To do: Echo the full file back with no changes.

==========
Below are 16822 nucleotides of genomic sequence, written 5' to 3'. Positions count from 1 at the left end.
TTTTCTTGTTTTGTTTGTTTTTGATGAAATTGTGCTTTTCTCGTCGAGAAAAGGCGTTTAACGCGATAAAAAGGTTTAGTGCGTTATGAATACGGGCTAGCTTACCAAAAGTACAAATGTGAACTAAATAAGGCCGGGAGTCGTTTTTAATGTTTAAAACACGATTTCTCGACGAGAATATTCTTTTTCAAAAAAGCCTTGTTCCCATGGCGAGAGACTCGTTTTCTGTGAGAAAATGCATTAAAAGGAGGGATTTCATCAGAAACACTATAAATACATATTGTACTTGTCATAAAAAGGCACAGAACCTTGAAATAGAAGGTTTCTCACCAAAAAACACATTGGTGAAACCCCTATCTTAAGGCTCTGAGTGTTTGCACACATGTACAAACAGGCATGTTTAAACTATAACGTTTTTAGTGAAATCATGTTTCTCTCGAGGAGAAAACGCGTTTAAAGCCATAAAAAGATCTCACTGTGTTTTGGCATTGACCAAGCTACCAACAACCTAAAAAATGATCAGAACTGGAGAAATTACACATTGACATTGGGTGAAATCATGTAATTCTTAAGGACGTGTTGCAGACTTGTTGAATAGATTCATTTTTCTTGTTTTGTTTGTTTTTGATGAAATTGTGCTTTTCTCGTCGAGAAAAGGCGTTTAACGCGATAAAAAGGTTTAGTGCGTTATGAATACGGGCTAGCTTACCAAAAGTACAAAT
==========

Below are 16822 nucleotides of genomic sequence, written 5' to 3'. Positions count from 1 at the left end.
TTTTCTTGTTTTGTTTGTTTTTGATGAAATTGTGCTTTTCTCGTCGAGAAAAGGCGTTTAACGCGATAAAAAGGTTTAGTGCGTTATGAATACGGGCTAGCTTACCAAAAGTACAAATGTGAACTAAATAAGGCCGGGAGTCGTTTTTAATGTTTAAAACACGATTTCTCGACGAGAATATTCTTTTTCAAAAAAGCCTTGTTCCCATGGCGAGAGACTCGTTTTCTGTGAGAAAATGCATTAAAAGGAGGGATTTCATCAGAAACACTATAAATACATATTGTACTTGTCATAAAAAGGCACAGAACCTTGAAATAGAAGGTTTCTCACCAAAAAACACATTGGTGAAACCCCTATCTTAAGGCTCTGAGTGTTTGCACACATGTACAAACAGGCATGTTTAAACTATAACGTTTTTAGTGAAATCATGTTTCTCTCGAGGAGAAAACGCGTTTAAAGCCATAAAAAGATCTCACTGTGTTTTGGCATTGACCAAGCTACCAACAACCTAAAAAATGATCAGAACTGGAGAAATTACACATTGACATTGGGTGAAATCATGTAATTCTTAAGGACGTGTTGCAGACTTGTTGAATAGATTCATTTTTCTTGTTTTGTTTGTTTTTGATGAAATTGTGCTTTTCTCGTCGAGAAAAGGCGTTTAACGCGATAAAAAGGTTTAGTGCGTTATGAATACGGGCTAGCTTACCAAAAGTACAAAT